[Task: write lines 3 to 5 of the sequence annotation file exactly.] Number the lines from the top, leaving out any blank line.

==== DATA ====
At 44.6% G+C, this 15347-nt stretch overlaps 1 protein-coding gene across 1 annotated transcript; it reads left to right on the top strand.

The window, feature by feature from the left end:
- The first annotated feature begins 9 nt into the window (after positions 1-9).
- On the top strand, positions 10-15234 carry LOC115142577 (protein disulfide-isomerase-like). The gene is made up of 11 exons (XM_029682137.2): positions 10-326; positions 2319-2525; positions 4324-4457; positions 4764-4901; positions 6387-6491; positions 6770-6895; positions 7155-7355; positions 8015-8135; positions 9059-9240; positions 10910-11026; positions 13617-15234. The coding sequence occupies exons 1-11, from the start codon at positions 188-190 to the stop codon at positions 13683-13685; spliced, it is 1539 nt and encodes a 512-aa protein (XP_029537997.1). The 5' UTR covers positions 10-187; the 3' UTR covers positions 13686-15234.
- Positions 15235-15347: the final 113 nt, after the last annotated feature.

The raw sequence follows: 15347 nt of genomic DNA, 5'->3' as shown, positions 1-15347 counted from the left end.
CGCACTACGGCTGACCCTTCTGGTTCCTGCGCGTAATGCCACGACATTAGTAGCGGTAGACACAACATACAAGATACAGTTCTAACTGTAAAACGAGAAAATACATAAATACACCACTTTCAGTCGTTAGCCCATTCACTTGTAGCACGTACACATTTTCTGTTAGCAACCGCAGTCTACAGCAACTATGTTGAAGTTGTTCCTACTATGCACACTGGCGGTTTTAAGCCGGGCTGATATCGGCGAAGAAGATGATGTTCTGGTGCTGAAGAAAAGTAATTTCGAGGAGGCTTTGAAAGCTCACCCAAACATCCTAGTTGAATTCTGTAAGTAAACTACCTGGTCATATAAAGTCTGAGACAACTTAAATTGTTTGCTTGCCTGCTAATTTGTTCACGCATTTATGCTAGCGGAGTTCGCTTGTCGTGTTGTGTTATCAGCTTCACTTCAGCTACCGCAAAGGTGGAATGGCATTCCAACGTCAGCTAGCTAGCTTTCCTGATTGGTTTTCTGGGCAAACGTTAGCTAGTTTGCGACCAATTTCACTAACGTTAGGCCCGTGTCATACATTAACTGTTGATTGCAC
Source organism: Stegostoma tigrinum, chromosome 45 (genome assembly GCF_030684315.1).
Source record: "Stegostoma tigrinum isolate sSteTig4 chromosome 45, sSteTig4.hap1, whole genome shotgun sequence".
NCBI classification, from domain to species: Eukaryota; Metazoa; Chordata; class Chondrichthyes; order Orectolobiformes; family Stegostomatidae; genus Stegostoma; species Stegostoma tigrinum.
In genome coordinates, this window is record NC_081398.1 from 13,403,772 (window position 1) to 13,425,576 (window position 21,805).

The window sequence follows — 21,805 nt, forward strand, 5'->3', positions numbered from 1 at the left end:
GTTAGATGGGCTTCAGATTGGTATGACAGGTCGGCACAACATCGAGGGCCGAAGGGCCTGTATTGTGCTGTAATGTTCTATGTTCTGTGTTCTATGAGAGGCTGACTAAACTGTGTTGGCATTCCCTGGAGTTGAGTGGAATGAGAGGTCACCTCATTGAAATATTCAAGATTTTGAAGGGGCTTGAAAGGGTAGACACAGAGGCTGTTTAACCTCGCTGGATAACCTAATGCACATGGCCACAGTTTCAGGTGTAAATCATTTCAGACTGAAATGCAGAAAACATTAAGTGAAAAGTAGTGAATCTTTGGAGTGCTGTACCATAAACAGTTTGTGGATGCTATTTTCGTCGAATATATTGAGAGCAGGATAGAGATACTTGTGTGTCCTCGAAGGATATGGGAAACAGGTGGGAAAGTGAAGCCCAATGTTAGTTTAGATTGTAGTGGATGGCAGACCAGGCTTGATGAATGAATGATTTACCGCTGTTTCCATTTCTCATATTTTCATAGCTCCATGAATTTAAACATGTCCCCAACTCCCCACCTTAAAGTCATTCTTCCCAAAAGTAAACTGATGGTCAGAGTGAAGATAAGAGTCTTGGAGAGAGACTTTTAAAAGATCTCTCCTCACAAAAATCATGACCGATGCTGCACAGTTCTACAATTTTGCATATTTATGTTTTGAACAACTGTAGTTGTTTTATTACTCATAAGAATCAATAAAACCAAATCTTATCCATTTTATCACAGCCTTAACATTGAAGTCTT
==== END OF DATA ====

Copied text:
- The first annotated feature begins 9 nt into the window (after positions 1-9).
- On the top strand, positions 10-15234 carry LOC115142577 (protein disulfide-isomerase-like). The gene is made up of 11 exons (XM_029682137.2): positions 10-326; positions 2319-2525; positions 4324-4457; positions 4764-4901; positions 6387-6491; positions 6770-6895; positions 7155-7355; positions 8015-8135; positions 9059-9240; positions 10910-11026; positions 13617-15234. The coding sequence occupies exons 1-11, from the start codon at positions 188-190 to the stop codon at positions 13683-13685; spliced, it is 1539 nt and encodes a 512-aa protein (XP_029537997.1). The 5' UTR covers positions 10-187; the 3' UTR covers positions 13686-15234.
- Positions 15235-15347: the final 113 nt, after the last annotated feature.